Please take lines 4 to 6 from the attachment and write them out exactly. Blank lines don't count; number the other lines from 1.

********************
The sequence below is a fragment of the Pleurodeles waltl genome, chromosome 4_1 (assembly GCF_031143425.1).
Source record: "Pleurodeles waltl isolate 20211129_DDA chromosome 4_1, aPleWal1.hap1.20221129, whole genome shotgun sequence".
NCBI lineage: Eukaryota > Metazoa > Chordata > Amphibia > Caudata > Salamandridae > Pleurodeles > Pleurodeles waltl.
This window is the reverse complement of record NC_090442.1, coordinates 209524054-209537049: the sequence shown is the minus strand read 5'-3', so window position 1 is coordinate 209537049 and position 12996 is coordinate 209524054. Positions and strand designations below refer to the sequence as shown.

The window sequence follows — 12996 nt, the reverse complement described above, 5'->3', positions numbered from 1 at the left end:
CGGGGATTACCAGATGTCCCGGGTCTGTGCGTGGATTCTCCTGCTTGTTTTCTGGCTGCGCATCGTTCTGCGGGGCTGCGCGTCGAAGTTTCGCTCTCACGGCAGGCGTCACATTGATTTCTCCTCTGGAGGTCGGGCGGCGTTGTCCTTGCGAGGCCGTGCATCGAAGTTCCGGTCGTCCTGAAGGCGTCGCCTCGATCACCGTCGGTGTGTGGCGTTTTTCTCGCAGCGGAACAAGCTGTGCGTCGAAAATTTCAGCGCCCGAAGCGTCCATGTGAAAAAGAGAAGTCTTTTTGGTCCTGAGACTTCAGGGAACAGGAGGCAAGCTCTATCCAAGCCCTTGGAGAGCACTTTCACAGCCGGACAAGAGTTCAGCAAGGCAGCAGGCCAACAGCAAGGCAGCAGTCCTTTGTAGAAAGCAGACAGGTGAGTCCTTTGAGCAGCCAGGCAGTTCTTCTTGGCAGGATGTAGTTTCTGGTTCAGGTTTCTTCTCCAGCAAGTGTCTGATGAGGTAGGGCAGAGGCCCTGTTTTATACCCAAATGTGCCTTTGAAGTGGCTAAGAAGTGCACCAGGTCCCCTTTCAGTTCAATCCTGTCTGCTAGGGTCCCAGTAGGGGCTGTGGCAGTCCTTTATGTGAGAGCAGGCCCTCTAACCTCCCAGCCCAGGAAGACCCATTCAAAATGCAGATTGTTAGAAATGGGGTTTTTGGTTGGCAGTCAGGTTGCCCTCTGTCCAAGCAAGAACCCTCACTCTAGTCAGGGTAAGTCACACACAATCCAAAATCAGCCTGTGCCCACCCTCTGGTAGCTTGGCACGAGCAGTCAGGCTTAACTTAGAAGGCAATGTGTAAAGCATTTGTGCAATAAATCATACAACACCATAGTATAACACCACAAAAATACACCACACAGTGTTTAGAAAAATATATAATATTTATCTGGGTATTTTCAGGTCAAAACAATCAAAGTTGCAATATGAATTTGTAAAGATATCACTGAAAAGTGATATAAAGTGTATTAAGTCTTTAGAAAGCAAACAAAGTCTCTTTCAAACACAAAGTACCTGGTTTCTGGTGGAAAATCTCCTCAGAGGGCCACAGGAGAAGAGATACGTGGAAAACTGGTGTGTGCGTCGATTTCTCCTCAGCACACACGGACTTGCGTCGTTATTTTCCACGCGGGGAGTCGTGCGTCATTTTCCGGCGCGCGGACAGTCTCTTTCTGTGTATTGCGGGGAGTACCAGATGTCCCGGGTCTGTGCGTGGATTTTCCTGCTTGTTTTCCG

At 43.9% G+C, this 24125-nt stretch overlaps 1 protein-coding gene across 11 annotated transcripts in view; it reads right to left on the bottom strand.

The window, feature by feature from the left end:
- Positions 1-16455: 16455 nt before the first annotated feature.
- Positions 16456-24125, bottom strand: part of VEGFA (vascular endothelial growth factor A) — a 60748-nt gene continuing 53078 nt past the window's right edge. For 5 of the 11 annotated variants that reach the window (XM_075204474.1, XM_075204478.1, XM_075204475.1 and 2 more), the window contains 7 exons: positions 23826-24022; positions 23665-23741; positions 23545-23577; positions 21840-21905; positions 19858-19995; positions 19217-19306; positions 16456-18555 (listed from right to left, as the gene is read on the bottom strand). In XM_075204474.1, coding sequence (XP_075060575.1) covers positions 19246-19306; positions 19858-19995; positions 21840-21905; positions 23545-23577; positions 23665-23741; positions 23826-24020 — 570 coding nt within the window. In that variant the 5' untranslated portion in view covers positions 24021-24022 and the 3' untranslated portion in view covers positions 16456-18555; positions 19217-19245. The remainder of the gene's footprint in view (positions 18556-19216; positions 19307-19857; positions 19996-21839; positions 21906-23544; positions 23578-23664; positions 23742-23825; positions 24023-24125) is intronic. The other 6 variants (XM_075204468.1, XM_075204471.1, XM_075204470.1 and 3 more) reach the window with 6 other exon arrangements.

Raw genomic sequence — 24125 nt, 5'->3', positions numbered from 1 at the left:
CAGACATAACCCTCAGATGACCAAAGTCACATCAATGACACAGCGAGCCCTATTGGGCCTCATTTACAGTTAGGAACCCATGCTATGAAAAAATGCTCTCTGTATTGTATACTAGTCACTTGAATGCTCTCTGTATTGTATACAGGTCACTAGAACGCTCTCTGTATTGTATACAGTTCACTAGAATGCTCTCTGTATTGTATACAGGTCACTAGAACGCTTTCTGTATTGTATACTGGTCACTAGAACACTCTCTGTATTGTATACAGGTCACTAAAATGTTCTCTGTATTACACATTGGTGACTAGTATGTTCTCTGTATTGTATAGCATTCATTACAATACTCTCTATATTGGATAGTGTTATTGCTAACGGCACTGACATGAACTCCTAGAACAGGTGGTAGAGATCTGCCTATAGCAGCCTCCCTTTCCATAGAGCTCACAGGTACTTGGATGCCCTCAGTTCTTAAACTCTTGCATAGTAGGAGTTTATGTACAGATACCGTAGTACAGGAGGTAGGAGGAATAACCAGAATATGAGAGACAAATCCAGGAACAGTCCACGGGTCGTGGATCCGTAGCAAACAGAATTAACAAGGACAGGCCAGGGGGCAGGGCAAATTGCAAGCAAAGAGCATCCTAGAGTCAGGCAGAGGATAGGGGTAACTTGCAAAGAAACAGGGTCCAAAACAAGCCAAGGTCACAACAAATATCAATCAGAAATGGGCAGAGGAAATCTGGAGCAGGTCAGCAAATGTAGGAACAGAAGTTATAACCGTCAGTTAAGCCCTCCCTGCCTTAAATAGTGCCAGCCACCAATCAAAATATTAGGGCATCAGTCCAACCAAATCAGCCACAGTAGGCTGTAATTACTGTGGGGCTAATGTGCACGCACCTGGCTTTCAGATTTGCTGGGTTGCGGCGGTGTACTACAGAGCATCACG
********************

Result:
This window is the reverse complement of record NC_090442.1, coordinates 209524054-209537049: the sequence shown is the minus strand read 5'-3', so window position 1 is coordinate 209537049 and position 12996 is coordinate 209524054. Positions and strand designations below refer to the sequence as shown.

The window sequence follows — 12996 nt, the reverse complement described above, 5'->3', positions numbered from 1 at the left end:
CGGGGATTACCAGATGTCCCGGGTCTGTGCGTGGATTCTCCTGCTTGTTTTCTGGCTGCGCATCGTTCTGCGGGGCTGCGCGTCGAAGTTTCGCTCTCACGGCAGGCGTCACATTGATTTCTCCTCTGGAGGTCGGGCGGCGTTGTCCTTGCGAGGCCGTGCATCGAAGTTCCGGTCGTCCTGAAGGCGTCGCCTCGATCACCGTCGGTGTGTGGCGTTTTTCTCGCAGCGGAACAAGCTGTGCGTCGAAAATTTCAGCGCCCGAAGCGTCCATGTGAAAAAGAGAAGTCTTTTTGGTCCTGAGACTTCAGGGAACAGGAGGCAAGCTCTATCCAAGCCCTTGGAGAGCACTTTCACAGCCGGACAAGAGTTCAGCAAGGCAGCAGGCCAACAGCAAGGCAGCAGTCCTTTGTAGAAAGCAGACAGGTGAGTCCTTTGAGCAGCCAGGCAGTTCTTCTTGGCAGGATGTAGTTTCTGGTTCAGGTTTCTTCTCCAGCAAGTGTCTGATGAGGTAGGGCAGAGGCCCTGTTTTATACCCAAATGTGCCTTTGAAGTGGCTAAGAAGTGCACCAGGTCCCCTTTCAGTTCAATCCTGTCTGCTAGGGTCCCAGTAGGGGCTGTGGCAGTCCTTTATGTGAGAGCAGGCCCTCTAACCTCCCAGCCCAGGAAGACCCATTCAAAATGCAGATTGTTAGAAATGGGGTTTTTGGTTGGCAGTCAGGTTGCCCTCTGTCCAAGCAAGAACCCTCACTCTAGTCAGGGTAAGTCACACACAATCCAAAATCAGCCTGTGCCCACCCTCTGGTAGCTTGGCACGAGCAGTCAGGCTTAACTTAGAAGGCAATGTGTAAAGCATTTGTGCAATAAATCATACAACACCATAGTATAACACCACAAAAATACACCACACAGTGTTTAGAAAAATATATAATATTTATCTGGGTATTTTCAGGTCAAAACAATCAAAGTTGCAATATGAATTTGTAAAGATATCACTGAAAAGTGATATAAAGTGTATTAAGTCTTTAGAAAGCAAACAAAGTCTCTTTCAAACACAAAGTACCTGGTTTCTGGTGGAAAATCTCCTCAGAGGGCCACAGGAGAAGAGATACGTGGAAAACTGGTGTGTGCGTCGATTTCTCCTCAGCACACACGGACTTGCGTCGTTATTTTCCACGCGGGGAGTCGTGCGTCATTTTCCGGCGCGCGGACAGTCTCTTTCTGTGTATTGCGGGGAGTACCAGATGTCCCGGGTCTGTGCGTGGATTTTCCTGCTTGTTTTCCG